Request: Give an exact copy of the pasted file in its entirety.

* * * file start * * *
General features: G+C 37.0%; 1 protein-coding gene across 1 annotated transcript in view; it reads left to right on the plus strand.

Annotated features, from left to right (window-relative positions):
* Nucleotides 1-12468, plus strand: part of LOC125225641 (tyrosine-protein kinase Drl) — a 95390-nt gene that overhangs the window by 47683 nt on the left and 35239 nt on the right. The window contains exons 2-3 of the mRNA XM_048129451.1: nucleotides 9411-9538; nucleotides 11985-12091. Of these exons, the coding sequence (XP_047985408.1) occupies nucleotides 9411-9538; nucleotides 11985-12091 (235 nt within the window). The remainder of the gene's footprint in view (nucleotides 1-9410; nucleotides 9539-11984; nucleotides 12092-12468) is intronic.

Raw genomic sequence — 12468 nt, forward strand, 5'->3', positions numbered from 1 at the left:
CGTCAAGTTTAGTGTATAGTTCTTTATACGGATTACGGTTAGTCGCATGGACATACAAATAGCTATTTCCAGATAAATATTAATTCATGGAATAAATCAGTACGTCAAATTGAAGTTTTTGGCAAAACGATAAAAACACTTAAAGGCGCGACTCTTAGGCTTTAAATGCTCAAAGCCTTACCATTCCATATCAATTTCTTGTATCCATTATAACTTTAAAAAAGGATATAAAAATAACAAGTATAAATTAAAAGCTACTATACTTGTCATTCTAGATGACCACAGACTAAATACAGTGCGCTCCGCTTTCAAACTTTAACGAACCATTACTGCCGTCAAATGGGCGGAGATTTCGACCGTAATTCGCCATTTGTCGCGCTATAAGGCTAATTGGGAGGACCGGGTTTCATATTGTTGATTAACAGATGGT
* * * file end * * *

General features: G+C 37.0%; 1 protein-coding gene across 1 annotated transcript in view; it reads left to right on the plus strand.

Annotated features, from left to right (window-relative positions):
* Nucleotides 1-12468, plus strand: part of LOC125225641 (tyrosine-protein kinase Drl) — a 95390-nt gene that overhangs the window by 47683 nt on the left and 35239 nt on the right. The window contains exons 2-3 of the mRNA XM_048129451.1: nucleotides 9411-9538; nucleotides 11985-12091. Of these exons, the coding sequence (XP_047985408.1) occupies nucleotides 9411-9538; nucleotides 11985-12091 (235 nt within the window). The remainder of the gene's footprint in view (nucleotides 1-9410; nucleotides 9539-11984; nucleotides 12092-12468) is intronic.

Raw genomic sequence — 12468 nt, forward strand, 5'->3', positions numbered from 1 at the left:
CGTCAAGTTTAGTGTATAGTTCTTTATACGGATTACGGTTAGTCGCATGGACATACAAATAGCTATTTCCAGATAAATATTAATTCATGGAATAAATCAGTACGTCAAATTGAAGTTTTTGGCAAAACGATAAAAACACTTAAAGGCGCGACTCTTAGGCTTTAAATGCTCAAAGCCTTACCATTCCATATCAATTTCTTGTATCCATTATAACTTTAAAAAAGGATATAAAAATAACAAGTATAAATTAAAAGCTACTATACTTGTCATTCTAGATGACCACAGACTAAATACAGTGCGCTCCGCTTTCAAACTTTAACGAACCATTACTGCCGTCAAATGGGCGGAGATTTCGACCGTAATTCGCCATTTGTCGCGCTATAAGGCTAATTGGGAGGACCGGGTTTCATATTGTTGATTAACAGATGGT